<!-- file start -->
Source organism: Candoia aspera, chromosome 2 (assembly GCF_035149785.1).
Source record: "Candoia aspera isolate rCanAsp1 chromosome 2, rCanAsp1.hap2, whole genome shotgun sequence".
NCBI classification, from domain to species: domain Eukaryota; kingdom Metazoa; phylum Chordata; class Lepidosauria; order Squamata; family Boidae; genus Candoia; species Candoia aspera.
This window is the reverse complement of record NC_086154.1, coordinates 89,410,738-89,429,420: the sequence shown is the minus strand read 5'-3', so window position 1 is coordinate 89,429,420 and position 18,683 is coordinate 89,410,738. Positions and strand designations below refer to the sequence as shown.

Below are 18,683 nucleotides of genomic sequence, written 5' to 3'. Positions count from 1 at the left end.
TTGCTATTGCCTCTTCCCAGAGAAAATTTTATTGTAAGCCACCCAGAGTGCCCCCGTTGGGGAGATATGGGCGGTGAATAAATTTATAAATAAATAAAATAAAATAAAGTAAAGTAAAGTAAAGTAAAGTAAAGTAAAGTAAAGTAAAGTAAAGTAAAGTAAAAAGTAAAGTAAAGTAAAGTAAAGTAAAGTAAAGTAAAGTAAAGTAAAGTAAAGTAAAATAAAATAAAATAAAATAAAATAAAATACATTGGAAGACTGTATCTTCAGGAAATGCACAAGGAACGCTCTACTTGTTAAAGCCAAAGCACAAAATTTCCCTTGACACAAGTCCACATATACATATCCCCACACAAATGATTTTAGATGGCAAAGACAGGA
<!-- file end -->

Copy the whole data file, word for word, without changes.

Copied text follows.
Source organism: Candoia aspera, chromosome 2 (assembly GCF_035149785.1).
Source record: "Candoia aspera isolate rCanAsp1 chromosome 2, rCanAsp1.hap2, whole genome shotgun sequence".
NCBI classification, from domain to species: domain Eukaryota; kingdom Metazoa; phylum Chordata; class Lepidosauria; order Squamata; family Boidae; genus Candoia; species Candoia aspera.
This window is the reverse complement of record NC_086154.1, coordinates 89,410,738-89,429,420: the sequence shown is the minus strand read 5'-3', so window position 1 is coordinate 89,429,420 and position 18,683 is coordinate 89,410,738. Positions and strand designations below refer to the sequence as shown.

Below are 18,683 nucleotides of genomic sequence, written 5' to 3'. Positions count from 1 at the left end.
TTGCTATTGCCTCTTCCCAGAGAAAATTTTATTGTAAGCCACCCAGAGTGCCCCCGTTGGGGAGATATGGGCGGTGAATAAATTTATAAATAAATAAAATAAAATAAAGTAAAGTAAAGTAAAGTAAAGTAAAGTAAAGTAAAGTAAAGTAAAGTAAAGTAAAAAGTAAAGTAAAGTAAAGTAAAGTAAAGTAAAGTAAAGTAAAGTAAAGTAAAGTAAAATAAAATAAAATAAAATAAAATAAAATACATTGGAAGACTGTATCTTCAGGAAATGCACAAGGAACGCTCTACTTGTTAAAGCCAAAGCACAAAATTTCCCTTGACACAAGTCCACATATACATATCCCCACACAAATGATTTTAGATGGCAAAGACAGGA